Many of us drink absolute ethanol in some form on a regular basis, and maybe know more than we sometimes care to about the side effects it can have – although on its own, it is not fit for human consumption.
While we are probably familiar with ethanol as the primary ingredient in alcoholic drinks, it has many more uses, both for us as consumers in perfumes, fragrances and medicines, and in a laboratory or industrial context.
In this post:
So, what is absolute ethanol exactly?
Absolute ethanol goes by many names, and can be known as pure alcohol, ethanol, ethanol absolute, ethyl alcohol and just plain alcohol. It is a clear, colourless liquid solvent which is both flammable and volatile and has a distinctive smell; when burned, it produces a smokeless blue flame which isn’t always visible in normal light, and it evaporates when in an open container. Ethanol can be produced in two ways, either chemically using a petrochemical process, or naturally by the fermentation of sugars by yeasts. It is a compound and simple alcohol, and the chemical formula is C2H5OH.
Four uses of absolute ethanol
Ethanol is the primary and active ingredient in alcoholic drinks, and is quickly absorbed and distributed throughout the body. It is one of the oldest (at least 5,000 BC) and most common of recreational drugs; lifting your mood, making you feel euphoric, limiting feelings of anxiety and increasing talkativeness. However, it can also impair your motor functions and memory, make you lose your balance and depress your central nervous system. And all that is without mentioning the morning after the night before, or the potential long term effects of alcohol addiction.
Engine (and Rocket!) Fuel
Ethanol is mainly used as an engine fuel and fuel additive. Ethanol burns to give carbon dioxide and water and can be used as a fuel on its own or mixed with petrol. It has been shown that ethanol reduces greenhouse gas emissions as well as other ozone-forming pollutants as compared with pure petrol. Interestingly, ethanol has also been used as rocket fuel. The German WWII V-2 rocket, which is recognised as beginning the age of space travel, used an ethanol and water mix. The team which designed the V-2 also developed U.S. rockets after the war, including the rocket which launched the first U.S. satellite.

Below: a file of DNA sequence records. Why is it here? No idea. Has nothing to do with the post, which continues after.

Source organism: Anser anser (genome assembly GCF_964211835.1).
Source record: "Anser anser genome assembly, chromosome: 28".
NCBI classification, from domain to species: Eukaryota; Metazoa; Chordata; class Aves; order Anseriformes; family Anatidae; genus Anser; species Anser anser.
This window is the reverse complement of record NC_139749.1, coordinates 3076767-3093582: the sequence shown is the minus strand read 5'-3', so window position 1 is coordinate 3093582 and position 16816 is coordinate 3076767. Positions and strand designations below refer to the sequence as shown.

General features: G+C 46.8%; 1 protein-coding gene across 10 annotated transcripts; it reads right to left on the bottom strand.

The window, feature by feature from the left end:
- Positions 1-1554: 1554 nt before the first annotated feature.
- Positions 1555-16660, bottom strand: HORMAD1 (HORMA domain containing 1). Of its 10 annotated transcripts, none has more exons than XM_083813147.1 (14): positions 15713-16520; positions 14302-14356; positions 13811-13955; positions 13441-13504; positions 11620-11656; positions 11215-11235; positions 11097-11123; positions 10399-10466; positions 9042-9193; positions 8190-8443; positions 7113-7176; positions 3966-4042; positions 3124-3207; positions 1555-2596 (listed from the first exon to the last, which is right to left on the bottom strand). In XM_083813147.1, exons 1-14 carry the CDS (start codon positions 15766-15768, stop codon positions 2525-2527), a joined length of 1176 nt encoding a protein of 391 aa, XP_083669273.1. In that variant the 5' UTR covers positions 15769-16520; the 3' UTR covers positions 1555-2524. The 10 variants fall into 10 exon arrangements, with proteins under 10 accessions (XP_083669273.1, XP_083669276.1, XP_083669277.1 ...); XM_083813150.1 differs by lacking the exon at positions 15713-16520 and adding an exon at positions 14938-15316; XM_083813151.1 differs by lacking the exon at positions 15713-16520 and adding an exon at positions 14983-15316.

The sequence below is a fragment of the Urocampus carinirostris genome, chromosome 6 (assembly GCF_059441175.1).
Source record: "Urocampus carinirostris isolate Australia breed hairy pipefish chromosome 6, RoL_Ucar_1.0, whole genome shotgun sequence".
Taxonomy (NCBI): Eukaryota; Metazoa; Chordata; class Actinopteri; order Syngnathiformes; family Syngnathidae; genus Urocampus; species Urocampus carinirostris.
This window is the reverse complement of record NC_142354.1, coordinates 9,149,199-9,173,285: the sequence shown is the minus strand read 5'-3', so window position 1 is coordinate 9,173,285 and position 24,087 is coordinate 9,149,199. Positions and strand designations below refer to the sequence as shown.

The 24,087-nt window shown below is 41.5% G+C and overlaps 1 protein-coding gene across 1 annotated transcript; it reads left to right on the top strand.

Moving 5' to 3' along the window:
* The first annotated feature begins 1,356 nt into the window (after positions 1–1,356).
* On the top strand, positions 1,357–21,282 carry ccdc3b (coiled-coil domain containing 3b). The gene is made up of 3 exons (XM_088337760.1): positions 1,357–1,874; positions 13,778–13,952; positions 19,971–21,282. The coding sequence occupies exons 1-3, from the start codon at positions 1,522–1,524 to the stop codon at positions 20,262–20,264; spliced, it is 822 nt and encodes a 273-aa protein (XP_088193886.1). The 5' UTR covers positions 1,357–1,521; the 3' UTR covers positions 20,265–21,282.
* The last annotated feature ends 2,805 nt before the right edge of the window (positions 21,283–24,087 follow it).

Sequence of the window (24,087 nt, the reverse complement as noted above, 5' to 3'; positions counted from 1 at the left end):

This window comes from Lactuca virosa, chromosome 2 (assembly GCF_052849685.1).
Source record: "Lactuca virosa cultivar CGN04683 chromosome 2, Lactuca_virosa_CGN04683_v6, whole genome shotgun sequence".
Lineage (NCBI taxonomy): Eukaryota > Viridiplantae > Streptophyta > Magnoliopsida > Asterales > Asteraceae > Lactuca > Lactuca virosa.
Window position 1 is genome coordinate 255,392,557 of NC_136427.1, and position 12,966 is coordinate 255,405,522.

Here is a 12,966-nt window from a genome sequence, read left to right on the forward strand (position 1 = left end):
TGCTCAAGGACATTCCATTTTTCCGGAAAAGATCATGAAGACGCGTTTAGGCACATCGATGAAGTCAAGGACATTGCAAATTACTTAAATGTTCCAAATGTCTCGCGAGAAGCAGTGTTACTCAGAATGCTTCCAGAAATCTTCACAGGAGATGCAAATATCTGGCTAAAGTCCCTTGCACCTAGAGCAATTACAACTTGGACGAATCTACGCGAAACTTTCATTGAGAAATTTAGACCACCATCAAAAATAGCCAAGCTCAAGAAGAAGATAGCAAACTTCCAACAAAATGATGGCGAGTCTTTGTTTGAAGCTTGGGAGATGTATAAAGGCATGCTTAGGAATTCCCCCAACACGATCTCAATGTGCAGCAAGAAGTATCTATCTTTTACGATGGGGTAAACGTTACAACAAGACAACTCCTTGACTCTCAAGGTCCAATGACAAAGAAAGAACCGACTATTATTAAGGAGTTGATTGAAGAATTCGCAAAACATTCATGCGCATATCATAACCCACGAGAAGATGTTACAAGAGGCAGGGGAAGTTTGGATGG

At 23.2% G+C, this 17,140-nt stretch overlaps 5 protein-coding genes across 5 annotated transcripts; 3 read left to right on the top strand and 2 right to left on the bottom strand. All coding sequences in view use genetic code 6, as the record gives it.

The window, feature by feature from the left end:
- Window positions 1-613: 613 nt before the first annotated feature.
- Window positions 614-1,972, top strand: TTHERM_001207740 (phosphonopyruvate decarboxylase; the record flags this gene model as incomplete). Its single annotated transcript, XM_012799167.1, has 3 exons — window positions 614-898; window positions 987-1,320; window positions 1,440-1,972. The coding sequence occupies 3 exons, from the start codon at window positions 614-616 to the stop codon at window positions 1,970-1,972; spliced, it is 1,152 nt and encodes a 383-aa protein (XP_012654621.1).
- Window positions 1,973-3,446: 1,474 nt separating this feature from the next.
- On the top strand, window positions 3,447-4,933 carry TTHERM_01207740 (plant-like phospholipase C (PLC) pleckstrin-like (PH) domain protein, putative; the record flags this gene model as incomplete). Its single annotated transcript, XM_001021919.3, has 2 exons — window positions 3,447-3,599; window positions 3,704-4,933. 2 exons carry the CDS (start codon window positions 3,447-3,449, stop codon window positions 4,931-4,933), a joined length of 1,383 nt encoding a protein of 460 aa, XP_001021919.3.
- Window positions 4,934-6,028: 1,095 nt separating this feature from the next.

Ethanol as a Solvent
Ethanol is a commonly used solvent, the second most important solvent after water. It is fairly safe, can be used to dissolve many organic compounds and is also easily mixed with water. It is widely used in personal care products such as hairspray, perfume, mouthwash and nail varnish, as well as essential oils, food colourings and food flavourings. When mixed with methanol, it’s also great for removing annoying sticky labels.
Ethanol in the Medical Field
Ethanol is widely used as both an antiseptic and disinfectant. Medical wipes and antibacterial hand sanitisers contain alcohol to help prevent the spread of bacteria, and it is also used to sterilise the skin as well as medical equipment. Ethanol is also used to dissolve water-insoluble medication including liquid cough and cold medicine and pain medication.
Ethanol in Nature
Ethanol is a by-product of the metabolic process of sugar fermentation and therefore it is present in any yeast habitat, such as a bowl of over-ripe fruit. Amazingly, ethanol has even been detected in outer space, forming ice around dust grains in dense interstellar clouds.
While we can’t promise that you can recreate the ice around dust grains in interstellar clouds, you can buy Absolute Ethanol from ReAgent Chemicals.
The blog on chemicals.co.uk and everything published on it is provided as an information resource only. The blog, its authors and affiliates accept no responsibility for any accident, injury or damage caused in part or directly from following the information provided on this website. We do not recommend using any chemical without first consulting the Material Safety Data Sheet which can be obtained from the manufacturer and following the safety advice and precautions on the product label. If you are in any doubt about health and safety issues please consult the Health & Safety Executive (HSE).